Sure, why not write another Ike Davis column!
You see, a lot has changed in the last week, as Josh Satin (Davis’ direct replacement) has gone on a tear and appears steadfast in wanting to keep the job at first base. Also, Davis is doing his best to reclaim the job, as he has now gone back-to-back games with hitting a home run in Las Vegas.
Satin, who hit his first career home run on Wednesday night, is blistering hot and now sports a mind-boggling .390/.510/.561 slash line (prior to Friday night’s game) to go with a sterling 1.071 OPS. Obviously you can’t sit Satin in favor of Davis while he is this hot, as that would set a terrible example.
On the flipside, though, when do you give Davis a fair chance to recapture his old job? In other words, what more does Davis have to do in Vegas to get the call back up to Queens? Or is his promotion directly tied exclusively to how Satin is doing?
Sure, Davis could use a little more instruction while working to stay consistent. However, through 21 games and 75 ABs, Davis is sporting a healthy 1.091 OPS to go along with seven home runs.
It’s safe to say that Davis got the message loud and clear that he was underperforming. He’s been in Vegas for nearly three weeks and has done what was asked of him. He took instructions, made some necessary adjustments and the results are starting to pay off.
When the Mets sent down Davis, it wasn’t to punish him, but rather it was a move to get him well and confident. By the looks of it, Davis has regained some of that lost confidence.
So, given what Satin has been doing (while having the luxury of facing a ton of lefties) lately and what Davis is capable of, it may be in the Mets’ best interest to at least platoon Satin with Davis. That may be the fairest solution.
Davis, for sure, has had his share of patented long, cold dry spells, but he has proven he can play in the major leagues. Just remember, all the major league data we have on Satin is what’s he’s done in 71 at-bats.
For those who are high on Satin, is 71 at-bats enough evidence?
Again, Satin should be applauded for the effort and production he has given the Mets-it’s been well received. Satin’s production has come at a time when the Mets have actually played some solid baseball. However, it’s still a bit shortsighted to suggest Satin can be a more productive first baseman than Davis based solely on this current hot streak.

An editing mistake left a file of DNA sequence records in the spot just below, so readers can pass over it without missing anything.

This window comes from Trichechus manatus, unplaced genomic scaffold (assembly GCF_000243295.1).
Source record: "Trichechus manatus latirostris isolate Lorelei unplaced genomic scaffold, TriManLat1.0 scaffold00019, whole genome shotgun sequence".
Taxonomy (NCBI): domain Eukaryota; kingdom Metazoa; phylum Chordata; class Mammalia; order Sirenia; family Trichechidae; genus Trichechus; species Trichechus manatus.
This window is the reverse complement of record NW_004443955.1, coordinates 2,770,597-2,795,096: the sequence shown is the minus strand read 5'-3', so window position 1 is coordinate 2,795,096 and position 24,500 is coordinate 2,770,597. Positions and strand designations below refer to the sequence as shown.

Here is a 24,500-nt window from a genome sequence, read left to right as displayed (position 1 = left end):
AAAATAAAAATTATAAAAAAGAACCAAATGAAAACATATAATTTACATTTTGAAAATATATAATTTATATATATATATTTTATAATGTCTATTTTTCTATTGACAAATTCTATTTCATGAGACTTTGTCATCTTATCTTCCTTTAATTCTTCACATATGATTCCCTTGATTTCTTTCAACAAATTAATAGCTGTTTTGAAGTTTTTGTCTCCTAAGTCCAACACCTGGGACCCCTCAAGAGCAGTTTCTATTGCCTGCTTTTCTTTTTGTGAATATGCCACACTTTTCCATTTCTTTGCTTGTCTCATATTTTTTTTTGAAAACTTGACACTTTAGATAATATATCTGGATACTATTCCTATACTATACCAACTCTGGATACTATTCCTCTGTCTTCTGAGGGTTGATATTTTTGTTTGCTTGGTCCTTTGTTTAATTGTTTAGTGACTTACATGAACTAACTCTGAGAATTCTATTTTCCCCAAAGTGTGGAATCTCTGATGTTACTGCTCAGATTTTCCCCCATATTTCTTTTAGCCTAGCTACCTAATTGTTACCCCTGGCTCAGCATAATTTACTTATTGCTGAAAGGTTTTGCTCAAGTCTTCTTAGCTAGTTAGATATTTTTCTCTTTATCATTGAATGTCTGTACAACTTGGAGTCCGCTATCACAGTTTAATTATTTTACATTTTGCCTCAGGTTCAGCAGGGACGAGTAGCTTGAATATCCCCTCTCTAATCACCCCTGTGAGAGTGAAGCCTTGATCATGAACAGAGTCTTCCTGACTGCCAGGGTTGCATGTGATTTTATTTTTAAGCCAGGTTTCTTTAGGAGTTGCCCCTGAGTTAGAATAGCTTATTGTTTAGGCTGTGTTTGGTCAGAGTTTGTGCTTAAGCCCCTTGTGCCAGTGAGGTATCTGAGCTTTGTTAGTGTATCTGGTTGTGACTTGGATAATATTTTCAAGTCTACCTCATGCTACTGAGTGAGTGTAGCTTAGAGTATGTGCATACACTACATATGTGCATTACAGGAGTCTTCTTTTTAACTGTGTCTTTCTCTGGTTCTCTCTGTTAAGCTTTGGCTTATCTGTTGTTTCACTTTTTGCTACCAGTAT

Give Davis another chance and see if he can keep pace with Satin. If he can’t then maybe that’s the time you reassess Davis’ role with this club. But until then, Davis should be given a fair chance to reclaim his job while at least getting the majority of at-bats against righties.
8 comments on “What does Ike Davis have to do to get his job back?”
Terry has already said he will NOT platoon Davis and Satin at first base of course he has said things before and changed his mind as often as he changes starting lineups so who knows? Nothing against Satin he’s doing a great job but Ike Davis should get his job back at least
long enough to prove he’s still the player the mets thought he is instead of being the Wally
Pip of the mets! Trade Murphy and play Satin at 2nd base?
I disagree about giving first base back to Ike. Let him show Met management that he has turned the corner first before anointing him as the starting first base man. Platoon him with Satin. If he continues to make strides and improve not only on his hitting but his mental approach as well while cutting down on his strike outs, then and only then should Met management consider Ike as their starting first base man. Show the fan base that you care and have the desire and fire to stay here for the long term.
According to Jeff Sackmann’s MLE calculator, Davis’ .293/.424/.667 line at Triple-A translates to a .222/.330/.477 line for the Mets.
I’d be surprised if the power translated that way in real life. However, I’m encouraged by 18 Ks in 92 PA. He’s either not fishing as much as he was previously or minor leaguers don’t know to throw him a breaking ball a foot out of the strike zone when they get to 2 strikes.
I wanted to see 3 things from Davis in the minors – a consistent batting stance, less movement with his hands pre-swing and an acknowledgment that he wasn’t more important than the team. When Wally Backman signs off on those things, then I’ll look to see how he best fits on the team.
To me it’s pretty simple. You have two guys with similar high OPS’s but one guy is in the minors leagues hitting against minor league pitching. The guy in the minor leagues still hasn’t done enough, even if he’s hitting more home runs. If you bring him up, he sits, or he plays another position.
Beware of AAA stats at Las Vegas. Its not even a minor league ball park – its a little league park. Josh Satin has below average power – yet he hit 9 homers in 59 games at Vegas, when his minor league high in a full season is 14. Davis has to show a lot more before he’s brought back up – and Vegas can mask whether a batter is actually performing well.
Well, speak of the devil, whether you like it or not, Ike is on his way back.
I think that this stinks. Satin has played extremely well and doesn’t deserve to sit – yet. Davis has done fine in Las Vegas but right now, July 5th, Satin is the better player that is helping the Mets win.
So Ike is back, but it should be in a platoon. Ike is back because it is the start of a road trip away from the boo birds of Citi, he is being paid 3.13M dollars ,it is harder to trade him if he is on a minor league roster and there is a spot on the roster for a position player. The money matters on the Mets, case in point, Bay played over Hairston consistently.
What the Mets do with Davis has a direct influence on Duda’s career. A decision has to be made before 2014 between the two if this team is to move forward, and ideally before Duda is ready to come off the disabled list.